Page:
Michael Olmert's article, "Treating the Enslaved," to do with the culture, medicine, and architecture of slave infirmaries on large plantations in the southern colonies in the 18th Century, was published in the Spring issue of the Colonial Williamsburg magazine. This piece was abstracted from a larger chapter in his forthcoming book on creating spaces in the 18th Century.
Kellie Robertson’s most recent book, Nature Speaks: Medieval Literature and Aristotelian Philosophy, appeared from the University of Pennsylvania Press in February. This book recovers the common ground shared between physics—what used to be known as “natural philosophy”—and fiction-writing as ways of representing the natural world. In doing so, it traces how nature gained an authoritative voice in the late medieval period only to lose it at the outset of modernity.
Leigh Ryan, our former Writing Center Director, chaired a panel on undergraduate research entitled “Playing with Topics and Tools: Undergraduate Research as Intellectual Maker Space” at the Mid-Atlantic Writing Centers Association conference at Penn State Berks on March 31/April 1. She is also serving on the National Park Service’s “Network to Freedom” strategic planning committee to celebrate its 20th anniversary in 2018, and will be presenting at the NPS “Network to Freedom” annual conference next month in Cambridge, MD.
On 11 February, Oliver Brearey presented a paper titled "Employment Writing and Knowledge Mobilization" at Camp Rhetoric 2017, a conference organized by the Penn State Arnold-Ebbitt Interdisciplinary Rhetoricians. The conference was held in State College, PA.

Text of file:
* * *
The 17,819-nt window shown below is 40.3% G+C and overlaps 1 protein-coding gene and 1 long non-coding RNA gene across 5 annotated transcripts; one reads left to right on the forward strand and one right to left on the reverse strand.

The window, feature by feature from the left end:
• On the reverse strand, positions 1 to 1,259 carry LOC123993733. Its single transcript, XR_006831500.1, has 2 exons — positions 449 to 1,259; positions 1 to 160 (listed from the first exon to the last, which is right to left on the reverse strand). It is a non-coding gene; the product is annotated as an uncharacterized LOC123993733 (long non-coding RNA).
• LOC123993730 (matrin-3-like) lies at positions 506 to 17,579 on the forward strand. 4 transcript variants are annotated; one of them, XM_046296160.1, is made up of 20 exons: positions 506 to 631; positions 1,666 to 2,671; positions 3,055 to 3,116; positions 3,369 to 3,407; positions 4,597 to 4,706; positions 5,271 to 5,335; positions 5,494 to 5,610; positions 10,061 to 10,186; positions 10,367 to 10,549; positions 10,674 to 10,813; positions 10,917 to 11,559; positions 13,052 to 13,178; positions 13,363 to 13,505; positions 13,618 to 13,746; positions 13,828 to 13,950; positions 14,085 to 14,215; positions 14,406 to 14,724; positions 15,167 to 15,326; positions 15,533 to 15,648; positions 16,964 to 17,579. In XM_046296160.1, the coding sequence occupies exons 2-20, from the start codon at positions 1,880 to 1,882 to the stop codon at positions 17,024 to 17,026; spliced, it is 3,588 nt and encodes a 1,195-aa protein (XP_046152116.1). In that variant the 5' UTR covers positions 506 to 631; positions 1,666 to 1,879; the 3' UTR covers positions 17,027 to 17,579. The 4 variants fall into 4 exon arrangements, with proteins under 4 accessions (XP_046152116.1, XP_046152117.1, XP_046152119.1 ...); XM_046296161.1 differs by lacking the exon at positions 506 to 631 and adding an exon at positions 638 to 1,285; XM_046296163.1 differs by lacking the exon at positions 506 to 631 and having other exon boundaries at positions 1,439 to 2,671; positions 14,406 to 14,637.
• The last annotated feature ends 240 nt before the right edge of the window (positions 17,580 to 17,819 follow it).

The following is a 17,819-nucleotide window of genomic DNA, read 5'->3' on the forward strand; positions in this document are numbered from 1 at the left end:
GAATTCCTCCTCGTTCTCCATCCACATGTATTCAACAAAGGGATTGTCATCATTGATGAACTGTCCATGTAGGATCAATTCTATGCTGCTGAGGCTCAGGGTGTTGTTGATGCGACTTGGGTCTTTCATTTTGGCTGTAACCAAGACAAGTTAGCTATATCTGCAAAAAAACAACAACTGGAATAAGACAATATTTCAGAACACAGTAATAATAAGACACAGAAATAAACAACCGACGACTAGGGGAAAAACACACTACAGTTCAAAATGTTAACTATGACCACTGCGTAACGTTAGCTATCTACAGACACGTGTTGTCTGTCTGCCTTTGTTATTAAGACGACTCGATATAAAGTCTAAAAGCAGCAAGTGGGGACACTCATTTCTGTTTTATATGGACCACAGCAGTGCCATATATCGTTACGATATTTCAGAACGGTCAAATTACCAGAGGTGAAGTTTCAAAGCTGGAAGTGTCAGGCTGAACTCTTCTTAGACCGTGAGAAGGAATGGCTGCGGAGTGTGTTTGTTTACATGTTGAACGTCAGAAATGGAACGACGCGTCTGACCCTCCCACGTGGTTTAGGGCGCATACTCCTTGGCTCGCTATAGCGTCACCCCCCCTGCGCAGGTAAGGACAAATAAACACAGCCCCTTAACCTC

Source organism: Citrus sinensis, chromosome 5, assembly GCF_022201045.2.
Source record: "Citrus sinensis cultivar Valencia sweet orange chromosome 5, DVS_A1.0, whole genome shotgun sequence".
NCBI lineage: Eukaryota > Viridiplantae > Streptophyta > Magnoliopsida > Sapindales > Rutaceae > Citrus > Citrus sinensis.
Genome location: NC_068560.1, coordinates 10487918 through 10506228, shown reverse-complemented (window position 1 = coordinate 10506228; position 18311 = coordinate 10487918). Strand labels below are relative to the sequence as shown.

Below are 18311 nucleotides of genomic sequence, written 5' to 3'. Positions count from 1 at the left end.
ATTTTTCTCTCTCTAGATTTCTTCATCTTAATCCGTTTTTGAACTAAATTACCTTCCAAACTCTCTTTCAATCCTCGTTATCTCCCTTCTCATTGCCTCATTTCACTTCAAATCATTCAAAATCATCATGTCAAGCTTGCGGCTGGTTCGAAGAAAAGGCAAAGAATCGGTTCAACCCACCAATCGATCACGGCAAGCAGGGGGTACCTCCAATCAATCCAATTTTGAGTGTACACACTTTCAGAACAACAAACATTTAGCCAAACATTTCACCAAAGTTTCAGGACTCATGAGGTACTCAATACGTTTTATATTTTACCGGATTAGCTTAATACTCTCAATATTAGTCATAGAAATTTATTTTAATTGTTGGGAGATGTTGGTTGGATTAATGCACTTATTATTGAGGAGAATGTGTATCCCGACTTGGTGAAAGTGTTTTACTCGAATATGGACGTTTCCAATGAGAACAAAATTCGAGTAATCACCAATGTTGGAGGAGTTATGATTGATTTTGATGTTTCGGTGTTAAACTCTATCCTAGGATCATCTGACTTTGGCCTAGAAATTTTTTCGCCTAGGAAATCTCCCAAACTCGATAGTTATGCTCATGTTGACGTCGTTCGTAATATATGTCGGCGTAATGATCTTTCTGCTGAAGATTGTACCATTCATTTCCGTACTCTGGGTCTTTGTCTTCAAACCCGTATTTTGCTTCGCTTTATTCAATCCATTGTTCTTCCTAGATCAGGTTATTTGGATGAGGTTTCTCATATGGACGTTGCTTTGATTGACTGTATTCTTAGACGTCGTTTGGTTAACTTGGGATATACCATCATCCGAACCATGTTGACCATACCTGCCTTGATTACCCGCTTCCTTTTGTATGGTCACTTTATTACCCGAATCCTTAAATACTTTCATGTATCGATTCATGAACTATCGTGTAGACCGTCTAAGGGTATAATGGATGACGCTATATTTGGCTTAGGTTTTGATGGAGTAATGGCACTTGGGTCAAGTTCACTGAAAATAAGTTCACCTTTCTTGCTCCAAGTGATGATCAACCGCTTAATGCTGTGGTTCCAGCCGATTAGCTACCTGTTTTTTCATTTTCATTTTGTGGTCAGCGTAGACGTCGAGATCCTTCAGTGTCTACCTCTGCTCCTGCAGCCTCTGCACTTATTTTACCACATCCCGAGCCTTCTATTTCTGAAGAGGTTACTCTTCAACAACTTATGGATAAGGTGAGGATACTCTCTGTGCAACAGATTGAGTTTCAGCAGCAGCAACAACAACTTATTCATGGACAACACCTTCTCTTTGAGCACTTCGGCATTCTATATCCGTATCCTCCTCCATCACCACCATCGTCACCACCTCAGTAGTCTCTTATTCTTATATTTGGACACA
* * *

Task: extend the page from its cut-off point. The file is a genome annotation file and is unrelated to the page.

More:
Orrin Wang will be presenting a talk, "W.J.T. Mitchell: Romanticist and Dialectical Jaywalker," at the University of Chicago on April 21 as part of celebration of Mitchell's scholarship and teaching. Participating with Wang will be Bill Ayers, Kresmir Prugar, and Terry Smith.
MFA graduate and current English lecturer, Radford Skudrna is pleased to announce that two of his poems have recently been accepted for publication. "Moving Statues" has been published in the March 2017 issue of Gravel Literary Journal, and "Deep Down" is forthcoming in the Spring 2017 edition of Steam Ticket: A Third Coast Review.
Sarah Bonnie will be presenting a paper, “Native Women in Anthropology: The Advances Ella Cara Deloria Brought to her Field,” at the Native American and Indigenous Studies Association (NAISA) 9th Annual Conference this summer.
Stephen Rojcewicz has published “James Joyce’s Dedalus: Transformations of Ovid, Vergil and Plato” in Delos: A Journal of Translation and World Literature 32: 67-79, 2017. http://journals.fcla.edu/delos.He has also published two translations from the Latin: “Sculptures by Daedalus,” from Vergil: Aeneid 6.14-33, in Delos 32: 60-61, 2017; and “Daedalus and Icarus,” from Ovid: Metamorphoses 8.183-235, in Delos 32: 62-66, 2017. http://journals.fcla.edu/delos.
Tim Bruno received the Harriet Beecher Stowe Up and Coming Scholar Award from the Harriet Beecher Stowe Society. The award recognizes his paper, "Rewriting Douglass and Truth: Stowe's Independent and Atlantic Articles,” which he will present in May at the American Literature Association's annual conference.